This course explores topics in discrete mathematics including the language of logic, set theory, enumeration, probability, and statistics. Basic elements of probability and statistics will be used to solve problems involving the organization, description, and interpretation of data. Furthermore, it explores topics in Euclidean geometry.
- Mathematical sentences are critical to any mathematical discussion, which are used to express ideas. A mathematical statement is a declarative sentence that is either true or false, but not both. A statement is sometimes called a proposition. The key to constructing a good mathematical statement is that there must be no ambiguity. To be a statement, a sentence must be true or false. It cannot be both.
- A set is a collection of things. These things are called elements of the set.
- Numbers can be organized into many different sequences. These sequences have patterns which can be used to predict the next number in the pattern. Misunderstandings may occur when we list few numbers in the sequence. Therefore it is wise to define sequences in terms of an explicit formula for the n ^th term.
- At the foundations of any theory, there are truths, which are taken for granted and can't be proved or disproved. These are called axioms. The first axiomatic system was developed by Euclid in his books called "Elements". The most basic terms of geometry are point, line, and plane. A point has no dimension (length or width), but it does have a location. A line is straight and extends infinitely in the opposite directions. A plane is a flat surface that extends indefinitely.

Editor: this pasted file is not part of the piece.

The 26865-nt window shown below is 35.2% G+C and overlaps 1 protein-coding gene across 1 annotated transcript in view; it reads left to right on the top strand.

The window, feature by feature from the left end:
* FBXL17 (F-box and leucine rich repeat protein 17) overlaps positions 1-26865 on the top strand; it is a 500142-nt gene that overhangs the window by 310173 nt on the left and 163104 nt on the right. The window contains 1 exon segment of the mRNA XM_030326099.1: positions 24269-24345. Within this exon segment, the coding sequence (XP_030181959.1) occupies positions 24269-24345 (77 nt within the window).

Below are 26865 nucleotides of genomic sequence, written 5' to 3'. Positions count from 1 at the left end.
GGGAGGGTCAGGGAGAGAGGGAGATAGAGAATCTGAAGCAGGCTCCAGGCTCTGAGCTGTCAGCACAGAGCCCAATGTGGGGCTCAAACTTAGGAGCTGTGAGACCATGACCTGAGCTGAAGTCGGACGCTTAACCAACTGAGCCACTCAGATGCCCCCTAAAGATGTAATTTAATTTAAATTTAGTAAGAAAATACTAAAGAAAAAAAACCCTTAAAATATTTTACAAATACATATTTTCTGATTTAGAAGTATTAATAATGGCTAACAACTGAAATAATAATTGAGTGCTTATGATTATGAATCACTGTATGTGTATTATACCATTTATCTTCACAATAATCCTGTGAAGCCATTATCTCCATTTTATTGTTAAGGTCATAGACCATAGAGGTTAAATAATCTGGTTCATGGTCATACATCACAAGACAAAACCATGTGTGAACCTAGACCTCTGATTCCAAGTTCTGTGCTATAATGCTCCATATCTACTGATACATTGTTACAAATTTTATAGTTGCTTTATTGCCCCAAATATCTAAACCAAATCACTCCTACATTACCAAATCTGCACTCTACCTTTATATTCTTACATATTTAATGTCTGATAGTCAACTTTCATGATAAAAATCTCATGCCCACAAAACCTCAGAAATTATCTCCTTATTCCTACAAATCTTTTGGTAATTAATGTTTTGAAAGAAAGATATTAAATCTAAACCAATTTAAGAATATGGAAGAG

- Descriptive statistics is the branch of statistics used in describing the data (via graphs, tables or sample stats like mean). Inferential statistics is the branch that deals with inferring/estimating population characteristics from sample data.
- We all have faced a situation when need to be able to change from one unit of measurement to another unit of measurement. In this section, we discuss a method of converting units called dimensional analysis.